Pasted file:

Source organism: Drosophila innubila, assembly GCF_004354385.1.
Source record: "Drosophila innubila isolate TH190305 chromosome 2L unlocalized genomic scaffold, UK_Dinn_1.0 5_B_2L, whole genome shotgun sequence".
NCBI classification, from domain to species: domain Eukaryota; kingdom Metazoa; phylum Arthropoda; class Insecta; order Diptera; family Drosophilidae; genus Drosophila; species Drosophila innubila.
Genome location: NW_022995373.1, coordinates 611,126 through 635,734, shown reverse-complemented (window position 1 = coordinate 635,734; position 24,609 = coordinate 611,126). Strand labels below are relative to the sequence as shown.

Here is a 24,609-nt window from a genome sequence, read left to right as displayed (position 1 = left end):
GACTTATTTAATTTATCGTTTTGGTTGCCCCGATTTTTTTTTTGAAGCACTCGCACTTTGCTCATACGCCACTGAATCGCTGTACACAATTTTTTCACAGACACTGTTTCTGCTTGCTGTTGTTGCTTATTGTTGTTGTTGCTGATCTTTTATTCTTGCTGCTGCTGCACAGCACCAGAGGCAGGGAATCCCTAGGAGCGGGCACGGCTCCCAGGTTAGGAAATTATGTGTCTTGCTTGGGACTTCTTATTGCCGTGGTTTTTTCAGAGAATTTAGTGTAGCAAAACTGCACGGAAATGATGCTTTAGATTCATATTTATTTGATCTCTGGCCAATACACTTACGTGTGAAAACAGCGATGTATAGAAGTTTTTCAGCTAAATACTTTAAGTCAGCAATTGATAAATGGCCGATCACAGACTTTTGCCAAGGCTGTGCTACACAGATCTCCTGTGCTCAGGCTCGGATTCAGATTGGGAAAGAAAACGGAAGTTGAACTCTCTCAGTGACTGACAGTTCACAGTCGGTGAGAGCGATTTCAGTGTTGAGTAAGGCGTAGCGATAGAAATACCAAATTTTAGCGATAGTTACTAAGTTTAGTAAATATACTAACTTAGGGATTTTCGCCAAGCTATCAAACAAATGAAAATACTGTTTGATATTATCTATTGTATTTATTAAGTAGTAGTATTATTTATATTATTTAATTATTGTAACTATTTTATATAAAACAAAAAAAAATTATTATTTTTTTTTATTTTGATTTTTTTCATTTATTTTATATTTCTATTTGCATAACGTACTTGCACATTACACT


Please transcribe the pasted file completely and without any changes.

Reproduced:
Source organism: Drosophila innubila, assembly GCF_004354385.1.
Source record: "Drosophila innubila isolate TH190305 chromosome 2L unlocalized genomic scaffold, UK_Dinn_1.0 5_B_2L, whole genome shotgun sequence".
NCBI classification, from domain to species: domain Eukaryota; kingdom Metazoa; phylum Arthropoda; class Insecta; order Diptera; family Drosophilidae; genus Drosophila; species Drosophila innubila.
Genome location: NW_022995373.1, coordinates 611,126 through 635,734, shown reverse-complemented (window position 1 = coordinate 635,734; position 24,609 = coordinate 611,126). Strand labels below are relative to the sequence as shown.

Here is a 24,609-nt window from a genome sequence, read left to right as displayed (position 1 = left end):
GACTTATTTAATTTATCGTTTTGGTTGCCCCGATTTTTTTTTTGAAGCACTCGCACTTTGCTCATACGCCACTGAATCGCTGTACACAATTTTTTCACAGACACTGTTTCTGCTTGCTGTTGTTGCTTATTGTTGTTGTTGCTGATCTTTTATTCTTGCTGCTGCTGCACAGCACCAGAGGCAGGGAATCCCTAGGAGCGGGCACGGCTCCCAGGTTAGGAAATTATGTGTCTTGCTTGGGACTTCTTATTGCCGTGGTTTTTTCAGAGAATTTAGTGTAGCAAAACTGCACGGAAATGATGCTTTAGATTCATATTTATTTGATCTCTGGCCAATACACTTACGTGTGAAAACAGCGATGTATAGAAGTTTTTCAGCTAAATACTTTAAGTCAGCAATTGATAAATGGCCGATCACAGACTTTTGCCAAGGCTGTGCTACACAGATCTCCTGTGCTCAGGCTCGGATTCAGATTGGGAAAGAAAACGGAAGTTGAACTCTCTCAGTGACTGACAGTTCACAGTCGGTGAGAGCGATTTCAGTGTTGAGTAAGGCGTAGCGATAGAAATACCAAATTTTAGCGATAGTTACTAAGTTTAGTAAATATACTAACTTAGGGATTTTCGCCAAGCTATCAAACAAATGAAAATACTGTTTGATATTATCTATTGTATTTATTAAGTAGTAGTATTATTTATATTATTTAATTATTGTAACTATTTTATATAAAACAAAAAAAAATTATTATTTTTTTTTATTTTGATTTTTTTCATTTATTTTATATTTCTATTTGCATAACGTACTTGCACATTACACT